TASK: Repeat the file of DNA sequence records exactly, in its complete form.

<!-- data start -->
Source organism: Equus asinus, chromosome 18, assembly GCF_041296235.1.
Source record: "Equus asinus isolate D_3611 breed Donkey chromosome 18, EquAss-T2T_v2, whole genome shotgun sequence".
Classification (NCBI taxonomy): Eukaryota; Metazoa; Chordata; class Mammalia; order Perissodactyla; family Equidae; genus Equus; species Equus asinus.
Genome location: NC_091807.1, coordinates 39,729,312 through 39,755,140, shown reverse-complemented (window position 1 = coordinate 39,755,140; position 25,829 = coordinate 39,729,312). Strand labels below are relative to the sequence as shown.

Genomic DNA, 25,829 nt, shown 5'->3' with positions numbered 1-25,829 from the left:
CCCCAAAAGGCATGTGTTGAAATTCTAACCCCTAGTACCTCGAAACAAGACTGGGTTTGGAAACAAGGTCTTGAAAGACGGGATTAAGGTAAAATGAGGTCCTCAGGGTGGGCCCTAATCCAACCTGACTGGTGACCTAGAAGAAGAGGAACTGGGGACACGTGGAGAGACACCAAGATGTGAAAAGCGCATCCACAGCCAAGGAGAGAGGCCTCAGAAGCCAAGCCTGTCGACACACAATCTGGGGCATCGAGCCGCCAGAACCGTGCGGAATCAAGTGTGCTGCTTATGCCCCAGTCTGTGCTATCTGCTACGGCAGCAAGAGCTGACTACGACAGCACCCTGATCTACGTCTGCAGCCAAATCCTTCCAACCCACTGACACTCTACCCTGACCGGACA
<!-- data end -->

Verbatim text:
Source organism: Equus asinus, chromosome 18, assembly GCF_041296235.1.
Source record: "Equus asinus isolate D_3611 breed Donkey chromosome 18, EquAss-T2T_v2, whole genome shotgun sequence".
Classification (NCBI taxonomy): Eukaryota; Metazoa; Chordata; class Mammalia; order Perissodactyla; family Equidae; genus Equus; species Equus asinus.
Genome location: NC_091807.1, coordinates 39,729,312 through 39,755,140, shown reverse-complemented (window position 1 = coordinate 39,755,140; position 25,829 = coordinate 39,729,312). Strand labels below are relative to the sequence as shown.

Genomic DNA, 25,829 nt, shown 5'->3' with positions numbered 1-25,829 from the left:
CCCCAAAAGGCATGTGTTGAAATTCTAACCCCTAGTACCTCGAAACAAGACTGGGTTTGGAAACAAGGTCTTGAAAGACGGGATTAAGGTAAAATGAGGTCCTCAGGGTGGGCCCTAATCCAACCTGACTGGTGACCTAGAAGAAGAGGAACTGGGGACACGTGGAGAGACACCAAGATGTGAAAAGCGCATCCACAGCCAAGGAGAGAGGCCTCAGAAGCCAAGCCTGTCGACACACAATCTGGGGCATCGAGCCGCCAGAACCGTGCGGAATCAAGTGTGCTGCTTATGCCCCAGTCTGTGCTATCTGCTACGGCAGCAAGAGCTGACTACGACAGCACCCTGATCTACGTCTGCAGCCAAATCCTTCCAACCCACTGACACTCTACCCTGACCGGACA